|Real name||Jay L. Nova|
|Nickname(s)||The Cosmic Puncher|
March 16, 1913|
Los Angeles, California
September 29, 1991|
|Wins by KO||31|
Lou Nova (March 16, 1913 – September 29, 1991) aka Cosmic punch was an American boxer and actor. Born in Los Angeles, California, the 6 ft 3 1⁄2 in (1.92 m) Nova was the U.S. and World Amateur Boxing Champion in 1935. After turning pro, he remained undefeated in his first 22 matches, and won 40 fights in total. He was the first top rated boxer to practice yoga, and reportedly did headstands in the dressing room before his title bout with Joe Louis.
In 1938, Nova gained an upset win over Britain's Tommy Farr in a 15-round decision. Nova had Farr near a knockout in the 14th round when Referee Eddie Josephs started counting as he lay in the ropes. However, Farr resumed the fight after the count reached two. Both men were in a state of exhaustion in the last round. This fight put Nova on the American boxing map as a potential heavyweight title contender.
He went on to defeat Max Baer in the first televised heavyweight prizefight June 1, 1939, on WNBT-TV in New York. The left side of Baer's face was battered out of shape after ten rounds of the most excruciating fighting he had ever undergone, and was bleeding so severely from a severe laceration of the lower lip he could hardly breathe when the referee stopped the bout. Nova beat Baer again in 1941, although Nova was knocked down for a brief one count in the 4th from a Baer right hand. Baer was subsequently knocked down by a right for a nine count. After he got up he was knocked down again by a right hand. Referee Donovan stopped the bout when the count was at two.
Nova was injured badly in a fight with Tony Galento and was treated in hospital, almost losing an eye.
On September 29, 1941 he fought Joe Louis for the heavyweight title. Nova was knocked down once in the 6th round. Nova made a poor showing. According to Nat Fleischer (The Ring, December 1941, page 4) he didn't win a round and took a terrible beating in the sixth round. The end was somewhat controversial because the fight was stopped with just one second left in the round when Nova arose unsteadily from the knockdown.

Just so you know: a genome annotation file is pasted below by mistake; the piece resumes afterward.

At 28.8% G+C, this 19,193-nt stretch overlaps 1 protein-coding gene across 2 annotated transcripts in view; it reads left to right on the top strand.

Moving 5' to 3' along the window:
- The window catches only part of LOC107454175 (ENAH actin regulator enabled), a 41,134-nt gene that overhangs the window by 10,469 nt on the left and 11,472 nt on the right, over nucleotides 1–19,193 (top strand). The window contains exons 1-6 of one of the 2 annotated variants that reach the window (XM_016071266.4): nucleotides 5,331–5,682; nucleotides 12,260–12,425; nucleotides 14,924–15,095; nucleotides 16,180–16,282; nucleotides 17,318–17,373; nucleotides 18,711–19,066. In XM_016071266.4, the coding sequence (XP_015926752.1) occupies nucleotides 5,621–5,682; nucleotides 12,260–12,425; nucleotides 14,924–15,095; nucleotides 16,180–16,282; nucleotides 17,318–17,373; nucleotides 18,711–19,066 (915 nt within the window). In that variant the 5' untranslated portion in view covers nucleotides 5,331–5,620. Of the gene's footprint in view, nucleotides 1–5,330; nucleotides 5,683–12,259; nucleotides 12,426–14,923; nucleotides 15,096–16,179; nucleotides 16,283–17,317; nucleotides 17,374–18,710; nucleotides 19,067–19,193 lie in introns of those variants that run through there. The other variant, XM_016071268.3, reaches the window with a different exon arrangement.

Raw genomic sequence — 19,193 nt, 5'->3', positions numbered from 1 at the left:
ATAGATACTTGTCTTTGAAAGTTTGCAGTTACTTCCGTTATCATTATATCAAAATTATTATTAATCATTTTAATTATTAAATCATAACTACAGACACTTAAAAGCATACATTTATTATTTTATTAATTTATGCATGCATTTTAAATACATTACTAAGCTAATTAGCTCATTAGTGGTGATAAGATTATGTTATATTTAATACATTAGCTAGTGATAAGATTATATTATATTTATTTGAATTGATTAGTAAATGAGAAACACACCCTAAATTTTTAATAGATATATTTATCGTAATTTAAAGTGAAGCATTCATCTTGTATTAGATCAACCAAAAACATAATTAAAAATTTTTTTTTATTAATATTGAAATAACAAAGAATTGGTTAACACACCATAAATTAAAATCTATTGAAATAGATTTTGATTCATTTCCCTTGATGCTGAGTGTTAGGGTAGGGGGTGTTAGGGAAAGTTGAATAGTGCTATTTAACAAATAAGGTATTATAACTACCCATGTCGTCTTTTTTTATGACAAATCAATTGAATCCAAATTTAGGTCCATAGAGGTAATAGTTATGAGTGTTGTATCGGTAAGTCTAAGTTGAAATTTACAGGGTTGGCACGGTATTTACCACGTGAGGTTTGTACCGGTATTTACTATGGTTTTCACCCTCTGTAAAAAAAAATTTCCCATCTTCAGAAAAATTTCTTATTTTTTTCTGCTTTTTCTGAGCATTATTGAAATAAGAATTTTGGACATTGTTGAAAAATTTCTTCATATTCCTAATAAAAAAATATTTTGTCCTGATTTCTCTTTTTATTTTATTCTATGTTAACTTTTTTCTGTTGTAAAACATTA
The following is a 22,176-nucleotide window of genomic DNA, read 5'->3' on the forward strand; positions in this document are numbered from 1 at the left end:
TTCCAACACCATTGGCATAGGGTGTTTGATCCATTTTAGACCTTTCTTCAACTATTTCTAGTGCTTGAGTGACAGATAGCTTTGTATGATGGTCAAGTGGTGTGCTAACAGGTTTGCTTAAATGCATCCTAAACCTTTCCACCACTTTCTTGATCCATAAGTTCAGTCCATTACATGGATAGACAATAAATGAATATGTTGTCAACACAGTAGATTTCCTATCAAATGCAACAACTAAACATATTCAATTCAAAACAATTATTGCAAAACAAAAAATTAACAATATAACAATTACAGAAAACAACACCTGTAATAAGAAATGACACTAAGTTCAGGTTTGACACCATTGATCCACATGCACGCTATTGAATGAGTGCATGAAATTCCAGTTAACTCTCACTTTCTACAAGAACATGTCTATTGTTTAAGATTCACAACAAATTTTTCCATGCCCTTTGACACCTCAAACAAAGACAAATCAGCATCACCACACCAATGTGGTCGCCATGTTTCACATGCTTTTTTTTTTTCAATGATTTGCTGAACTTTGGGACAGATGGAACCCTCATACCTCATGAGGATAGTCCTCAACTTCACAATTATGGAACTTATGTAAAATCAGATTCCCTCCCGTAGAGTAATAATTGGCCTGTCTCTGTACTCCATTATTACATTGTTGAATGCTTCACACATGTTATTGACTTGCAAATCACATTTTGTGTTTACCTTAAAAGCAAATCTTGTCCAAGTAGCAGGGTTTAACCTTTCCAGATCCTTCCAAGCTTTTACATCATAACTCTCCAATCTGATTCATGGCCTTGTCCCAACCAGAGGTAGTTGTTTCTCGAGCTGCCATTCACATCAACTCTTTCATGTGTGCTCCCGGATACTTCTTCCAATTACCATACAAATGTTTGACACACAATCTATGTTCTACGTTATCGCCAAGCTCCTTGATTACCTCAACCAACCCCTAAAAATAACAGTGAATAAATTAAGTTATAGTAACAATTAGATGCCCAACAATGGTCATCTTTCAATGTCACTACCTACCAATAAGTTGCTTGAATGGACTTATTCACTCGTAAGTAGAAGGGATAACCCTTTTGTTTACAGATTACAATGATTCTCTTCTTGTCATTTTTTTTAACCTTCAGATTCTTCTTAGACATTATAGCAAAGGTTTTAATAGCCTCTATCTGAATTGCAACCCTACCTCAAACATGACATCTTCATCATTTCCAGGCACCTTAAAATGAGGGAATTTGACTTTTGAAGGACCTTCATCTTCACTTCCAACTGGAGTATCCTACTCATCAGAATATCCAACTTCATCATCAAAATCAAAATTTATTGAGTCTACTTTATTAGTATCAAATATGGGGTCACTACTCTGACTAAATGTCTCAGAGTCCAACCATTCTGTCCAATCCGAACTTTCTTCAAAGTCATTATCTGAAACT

After leaving the fight ring, he became an actor. His motion picture debut was as Kid Mandell in MGM's Swing Fever (1943) starring Kay Kyser and Marilyn Maxwell. Other movie roles include that as Hubert in the 20th Century Fox film noir crime drama Somewhere in the Night (1946) starring John Hodiak, and a cameo in Joe Palooka, Champ the same year.
Nova acted in over 20 movies, including What a Way to Go! (1964) and Blackbeard's Ghost (1968). He appeared in one stage role, that as O'Malley in the Broadway play The Happiest Millionaire (1956) starring Walter Pidgeon, which ran for 271 performances, in which Nova performed the popular baseball poem Casey at the Bat. Nova's guest spots on TV include Space Patrol, Hopalong Cassidy, General Electric Theater, 77 Sunset Strip, Shotgun Slade and Get Smart.
Lou Nova died at age 78 in Sacramento, California.
- Favored Farr Kept From First U.S. Victory as Nova Takes 15-Round Battle; NOVA BATTERS FOE TO WIN ON POINTS
- Jacobs Ranks Nova, Baer and Lewis as Most Popular World Title Aspirants
- 16,738 See Nova Batter Baer and Score Knockout Victory; NOVA WINS IN 11TH FROM EX-CHAMPION
- 20,000 See Galento Score Knockout Over Nova in a Rough-and-Tumble Fight
- Nova Leaves Hospital Today
- Cosmic Punch Lands, All Right, But It's Nova Doing the Catching; Louis Sends Lou Flying Through Space With Victim's Celebrated Blow
- Lou Nova on IMDb
- Lou Nova at the Internet Broadway Database
- Professional boxing record for Lou Nova from BoxRec